Decline and rebirth of the fort

Fort Ligonier served as a refuge for white settlers fleeing their homes during Pontiac’s rebellion in 1763. But, by 1766, it no longer had a purposes and Arthur St. Clair was appointed civilian caretaker. The fort slowly fell into ruin. In 1794, James Ramsey bought large tracts of the land originally owned by St. Clair. His son, John Ramsey inherited the land and in 1817 laid out the town he named Ramseyville. The town changed its name to Wellington not much later, and finally to Ligonier.

In the nineteenth century, Ligonier was known for agriculture, coal, stone and lumber. By the early twentieth century, interest in the historical fort began to grow. In 1927, John Jacob Hughes purchased the former site of the fort and presented it as a gift to the local Daughters of the American Revolution.

The DAR erected a monument at the site of the fort in 1934, and by 1946 a Fort Ligonier Memorial Foundation came into being to explore a reconstruction. The reconstructed fort opened in 1954, almost exactly 200 years after Forbes first conceived of a supply depot above the Loyalhanna.

Our visit to Fort Ligonier

Al and I had a wonderful time visiting the fort. The reconstruction is meticulous, and the museum has much improved and expanded since our last visit several years ago.  The museum features what my husband tells me is an excellent miniature model of the fort, as well as a reconstruction of St. Clair’s parlor. The historical exhibits on the two galleries are very informative from both the micro view of the Forbes expedition and the macro view of the Seven Years War. Don’t miss George Washington’s pistols, a recent museum acquisition.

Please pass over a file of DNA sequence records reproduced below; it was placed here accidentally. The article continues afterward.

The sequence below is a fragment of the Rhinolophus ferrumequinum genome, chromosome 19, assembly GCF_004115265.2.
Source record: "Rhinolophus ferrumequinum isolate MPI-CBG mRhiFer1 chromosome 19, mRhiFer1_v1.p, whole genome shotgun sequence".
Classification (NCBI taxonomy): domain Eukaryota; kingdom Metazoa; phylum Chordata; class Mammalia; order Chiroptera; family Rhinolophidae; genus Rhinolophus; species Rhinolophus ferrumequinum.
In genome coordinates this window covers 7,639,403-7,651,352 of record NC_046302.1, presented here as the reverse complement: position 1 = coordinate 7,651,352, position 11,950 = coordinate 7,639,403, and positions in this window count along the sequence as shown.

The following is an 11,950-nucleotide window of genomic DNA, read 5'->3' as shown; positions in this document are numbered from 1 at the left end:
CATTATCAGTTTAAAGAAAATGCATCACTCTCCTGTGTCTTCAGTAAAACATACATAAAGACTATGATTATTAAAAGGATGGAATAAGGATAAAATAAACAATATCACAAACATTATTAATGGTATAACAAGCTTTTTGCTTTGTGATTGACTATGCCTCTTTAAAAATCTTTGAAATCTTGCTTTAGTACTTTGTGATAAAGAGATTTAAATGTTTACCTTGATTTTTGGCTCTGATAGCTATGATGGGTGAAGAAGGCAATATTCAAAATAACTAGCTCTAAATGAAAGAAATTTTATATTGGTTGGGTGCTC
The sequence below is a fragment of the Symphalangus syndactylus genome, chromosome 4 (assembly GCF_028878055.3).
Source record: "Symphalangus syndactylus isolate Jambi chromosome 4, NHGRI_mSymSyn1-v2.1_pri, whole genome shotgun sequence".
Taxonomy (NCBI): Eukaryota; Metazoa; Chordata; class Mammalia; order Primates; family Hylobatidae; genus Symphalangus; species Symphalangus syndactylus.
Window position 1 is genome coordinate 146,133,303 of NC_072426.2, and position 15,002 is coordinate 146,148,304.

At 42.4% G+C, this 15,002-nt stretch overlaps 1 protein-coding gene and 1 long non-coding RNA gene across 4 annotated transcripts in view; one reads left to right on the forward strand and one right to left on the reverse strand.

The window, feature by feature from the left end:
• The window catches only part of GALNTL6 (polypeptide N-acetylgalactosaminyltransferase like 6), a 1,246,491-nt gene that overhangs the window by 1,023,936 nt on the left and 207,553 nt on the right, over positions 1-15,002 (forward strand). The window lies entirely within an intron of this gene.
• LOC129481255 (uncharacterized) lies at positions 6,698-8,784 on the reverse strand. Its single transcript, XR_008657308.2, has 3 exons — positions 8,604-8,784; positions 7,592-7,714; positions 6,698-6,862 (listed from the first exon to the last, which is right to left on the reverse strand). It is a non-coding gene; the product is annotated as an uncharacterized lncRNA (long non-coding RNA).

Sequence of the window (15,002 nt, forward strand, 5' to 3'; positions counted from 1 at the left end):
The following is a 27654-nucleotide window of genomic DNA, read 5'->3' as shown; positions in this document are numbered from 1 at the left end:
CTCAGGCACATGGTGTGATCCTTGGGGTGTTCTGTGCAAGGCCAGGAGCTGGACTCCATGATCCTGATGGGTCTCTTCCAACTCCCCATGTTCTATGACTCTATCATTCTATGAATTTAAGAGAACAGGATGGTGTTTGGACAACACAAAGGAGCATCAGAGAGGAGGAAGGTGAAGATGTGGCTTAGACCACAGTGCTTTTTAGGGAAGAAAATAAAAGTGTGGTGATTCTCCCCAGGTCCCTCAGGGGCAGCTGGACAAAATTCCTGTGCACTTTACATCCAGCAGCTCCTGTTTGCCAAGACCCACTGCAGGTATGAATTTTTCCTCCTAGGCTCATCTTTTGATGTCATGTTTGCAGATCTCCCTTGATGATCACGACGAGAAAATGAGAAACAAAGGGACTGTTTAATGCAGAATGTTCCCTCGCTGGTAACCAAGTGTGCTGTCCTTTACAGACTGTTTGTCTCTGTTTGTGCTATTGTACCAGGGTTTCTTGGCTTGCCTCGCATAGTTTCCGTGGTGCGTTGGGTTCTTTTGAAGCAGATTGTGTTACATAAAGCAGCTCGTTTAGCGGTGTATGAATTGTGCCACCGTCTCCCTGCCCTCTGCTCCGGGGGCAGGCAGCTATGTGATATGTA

We had a delicious lunch at Carol & Dave’s Roadhouse in downtown Ligonier (think before your order wine; their pours are very generous!). And then we enjoyed the shops in Ligonier’s shopping district. Al loved the Toy Soldier Gallery. I bought some fancy loose tea at Crumpets Tea Shop (they made a blend just for me!), and started my Christmas shopping at My Honeybee. I’m old enough to be pretty jaded by gift shops, but My Honeybee was definitely special. The clerks in both shops were super-friendly. Ligonier benefits from their proximity to a Mellon estate. The shops are high-end but not overly pricey and there’s not a chain store to be found. This trip was so worth the 90-minute drive from Pittsburgh!

Here’s a sampling of our photos of taken at the fort.

Coming up…

The trip to Ligonier made me curious about so many people who were part of the Forbes Expedition. Was the Pittsburgh suburb of Upper Saint Clair named after John or Arthur St. Clair? Why? How did George Washington get in trouble again at Loyalhanna Creek? And why is Pittsburgh’s Grant Street named after Major James Grant? These questions and more will be answered in future posts. Also, this fall Al and I will be travelling the final sections of the National Road in Ohio, Indiana and Illinois. Stay tuned!

Sources

Lorant, Stefan. Pittsburgh: The Story of an American City. Lenox, Massachusetts: Authors Edition, Inc., 1988.

Stotz, Charles Morse. “The Reconstruction of Fort Ligonier: The Anatomy of a Frontier Fort.” Bulletin of the Association For Preservation Architecture, Vol. VI, No. 4 (1974), 2-103

https://forbesroadbook.com/historical-context/

https://en.wikipedia.org/wiki/Forbes_Expedition

https://en.wikipedia.org/wiki/Seven_Years%27_War